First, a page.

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Some pixels acting odd

Discussion in 'RGB Lights - Intelligent Pixels and 3-Channel RGB' started by nato595, Apr 22, 2016.

  1. nato595

    nato595 Let's do this!

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    Hello!
    I'm having a super frustrating issue with my 12v square WS2811 pixel nodes, and I'm hopeful that someone can help.
    When running through an R-G-B-W-off sequence (or other sequences as well) when the command is OFF (after being on),*sometimes* *some* pixels stay on - usually Red. Usually one or two of the last 4 pixels on a 50 count.

    Details:
    I've tried 6 different strings, some in strings of 50, and others in strings of 100 with power injection at pixel 51. When a string of 50 usually 1 or 2 of the last 4 pixels. When a string of 100, usually 1 or 2 of pixels 46 - 50 and/or 96 - 100. Same pattern with a string of 150 as well.
    Using a 350 watt, 12V PS.
    J1Sys ECG-P2 controller powered from the same power supply as pixels.
    I've tried both universe outputs independently on the controller, both give same result.
    I've tried adjusting KBPS speeds in controller GUI, anywhere from 1500 to the default 3500.
    Test sequences performed from xLights and LOR Sequence Editor, both give same result.
    Multi-meter shows 12.6 VDC at beginning of string, 12.4 at end of string with no lights on, and 10.9 at end of string while all on White.
    I have less than 1' distance between the controller and pixel #1, so I'm positive it's not a lack-of-null-pixel issue.
    All lights respond 100% perfectly to ON color commands, just when off, some resort to red, *sometimes*.
    Which pixel stays on Red usually switches when continuously running the R-G-B-W-OFF routine as well; for example, all will go off, then next time #49 stays on Red, then next time #47 & #49 stay on red, then all off, then #48 on red, etc.

    The only thing I haven't tried is using a different controller... but this one has always served me well in the past. I can test a different controller in the future, but it will be a while until I'm able to easily do so, and was hoping to get a list of other troubleshooting ideas from you in the meantime.

    As always, thanks for your help!
     
  2. stanward

    stanward New Elf

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    Drop your power supply voltage to 11.9v or less and this problem will go away.


    Sent from my iPad using Tapatalk
     
  3. OP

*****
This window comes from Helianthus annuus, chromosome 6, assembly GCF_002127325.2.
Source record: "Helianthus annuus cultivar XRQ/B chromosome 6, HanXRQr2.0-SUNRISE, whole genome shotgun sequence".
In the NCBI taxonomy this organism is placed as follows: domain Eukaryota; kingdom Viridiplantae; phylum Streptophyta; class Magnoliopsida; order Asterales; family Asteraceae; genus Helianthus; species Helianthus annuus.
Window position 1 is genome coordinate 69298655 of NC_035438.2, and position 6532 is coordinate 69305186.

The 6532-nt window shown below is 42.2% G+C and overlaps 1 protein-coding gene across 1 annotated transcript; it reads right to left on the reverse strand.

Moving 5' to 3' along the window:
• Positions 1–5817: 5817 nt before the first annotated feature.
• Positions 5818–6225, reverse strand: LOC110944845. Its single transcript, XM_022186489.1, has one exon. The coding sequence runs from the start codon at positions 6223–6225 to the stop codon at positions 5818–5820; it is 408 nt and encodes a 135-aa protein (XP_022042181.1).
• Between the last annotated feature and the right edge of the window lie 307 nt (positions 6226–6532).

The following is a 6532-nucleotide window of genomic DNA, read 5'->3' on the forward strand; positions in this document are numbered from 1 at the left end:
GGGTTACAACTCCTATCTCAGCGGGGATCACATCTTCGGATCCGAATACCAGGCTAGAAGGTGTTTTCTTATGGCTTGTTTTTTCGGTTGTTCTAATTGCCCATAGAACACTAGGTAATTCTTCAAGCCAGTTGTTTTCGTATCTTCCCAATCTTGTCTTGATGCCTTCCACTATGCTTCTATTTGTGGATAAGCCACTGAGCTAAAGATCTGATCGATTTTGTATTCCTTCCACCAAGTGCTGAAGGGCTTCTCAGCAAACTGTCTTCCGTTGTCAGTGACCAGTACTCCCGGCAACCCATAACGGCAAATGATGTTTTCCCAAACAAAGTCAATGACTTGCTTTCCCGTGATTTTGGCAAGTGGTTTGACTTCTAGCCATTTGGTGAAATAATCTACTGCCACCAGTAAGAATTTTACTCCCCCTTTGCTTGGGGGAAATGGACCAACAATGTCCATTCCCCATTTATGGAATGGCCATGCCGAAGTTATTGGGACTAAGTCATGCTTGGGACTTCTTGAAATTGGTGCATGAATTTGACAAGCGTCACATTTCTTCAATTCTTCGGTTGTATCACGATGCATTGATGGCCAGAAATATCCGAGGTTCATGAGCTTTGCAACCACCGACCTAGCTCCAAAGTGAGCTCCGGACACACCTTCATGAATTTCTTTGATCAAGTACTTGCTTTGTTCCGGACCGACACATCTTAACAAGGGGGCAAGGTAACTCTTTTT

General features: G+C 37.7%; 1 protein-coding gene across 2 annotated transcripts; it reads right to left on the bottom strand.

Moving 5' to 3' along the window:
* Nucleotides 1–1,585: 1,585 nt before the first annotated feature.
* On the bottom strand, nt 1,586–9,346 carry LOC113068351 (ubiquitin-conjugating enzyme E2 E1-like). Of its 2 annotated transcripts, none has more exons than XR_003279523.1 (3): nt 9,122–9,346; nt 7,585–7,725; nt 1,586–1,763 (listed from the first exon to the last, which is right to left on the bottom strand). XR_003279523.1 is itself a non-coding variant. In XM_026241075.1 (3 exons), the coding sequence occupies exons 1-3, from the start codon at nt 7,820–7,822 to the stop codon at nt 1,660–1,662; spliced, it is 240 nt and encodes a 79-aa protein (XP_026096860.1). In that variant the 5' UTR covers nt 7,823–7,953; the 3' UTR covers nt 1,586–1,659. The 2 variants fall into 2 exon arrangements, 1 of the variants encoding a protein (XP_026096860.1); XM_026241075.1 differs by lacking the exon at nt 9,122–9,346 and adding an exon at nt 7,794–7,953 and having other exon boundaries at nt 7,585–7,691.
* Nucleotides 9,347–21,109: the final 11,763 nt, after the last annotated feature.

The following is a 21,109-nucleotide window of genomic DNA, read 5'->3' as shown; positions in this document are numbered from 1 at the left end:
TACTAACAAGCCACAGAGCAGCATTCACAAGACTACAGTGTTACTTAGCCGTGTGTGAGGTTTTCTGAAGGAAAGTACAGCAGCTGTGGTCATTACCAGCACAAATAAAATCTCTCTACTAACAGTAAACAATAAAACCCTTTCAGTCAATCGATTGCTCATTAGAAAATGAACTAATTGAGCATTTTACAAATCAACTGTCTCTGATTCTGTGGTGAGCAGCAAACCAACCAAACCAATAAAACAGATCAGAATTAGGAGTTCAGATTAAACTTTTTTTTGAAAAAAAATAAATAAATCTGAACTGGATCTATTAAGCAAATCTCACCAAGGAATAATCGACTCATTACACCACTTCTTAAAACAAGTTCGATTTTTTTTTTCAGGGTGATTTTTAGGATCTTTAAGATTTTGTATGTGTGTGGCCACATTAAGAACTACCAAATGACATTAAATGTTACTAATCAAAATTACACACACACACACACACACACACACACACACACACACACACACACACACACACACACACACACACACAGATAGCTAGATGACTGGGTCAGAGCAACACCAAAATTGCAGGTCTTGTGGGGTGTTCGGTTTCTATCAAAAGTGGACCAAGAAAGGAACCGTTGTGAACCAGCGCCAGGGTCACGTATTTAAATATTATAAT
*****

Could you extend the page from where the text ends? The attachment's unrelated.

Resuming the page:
OP
    nato595

    nato595 Let's do this!

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    You were absolutely right! I've never heard of such a thing, but that was by far the easiest fix I could have made and no more issues. I'm at 11.85 now and all is well. Thanks so much!!
     
  4. BundyRoy

    BundyRoy Senior Elf

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    I'm trying to work out how this works. Can anyone explain it to me. Nato when you dropped the voltage and put the lights on full white do the last pixels look white or do they go a bit pinkish looking like you get when there is low voltage.
     
  5. i13

    i13 Senior Elf

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    They are 12V so the voltage drop is a smaller percentage of the correct voltage than with 5V. 10.9 volts at the far end would probably not have a noticeable effect on the colour.

    5V versus 12V is another topic worth fully understanding in the case of nodes and strips. They both have their advantages and disadvantages.
     
  6. OP
    OP
    nato595

    nato595 Let's do this!

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    No, not noticeably. Still looked as white to me as it did 10 minutes prior. Side by size 12.6v vs. 11.8v I'm not sure if a visible difference would be seen or not.
     
  7. BundyRoy

    BundyRoy Senior Elf

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    So can anybody explain to me why the problem goes away at a lower voltage. What causes the issue and why does it disappear when you lower the voltage. Is 12.6V too high and it somehow corrupts the data signal by the time it gets to the last pixel/s and hence they don't get the off signal. I've always set my power supplies at around 12.4V to help allow for voltage drop and I've never had an issue (yet). Am keen to get to the logic behind this fix if anybody can help. Thanks.
     
  8. i13

    i13 Senior Elf

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    Voltage drop depends on current draw. The amount of current drawn when the LEDs are on is significantly higher than when they are off. This means that pretty much the full 12.6V runs the entire length of the string of pixels when they're off so that is when problems occur.
     

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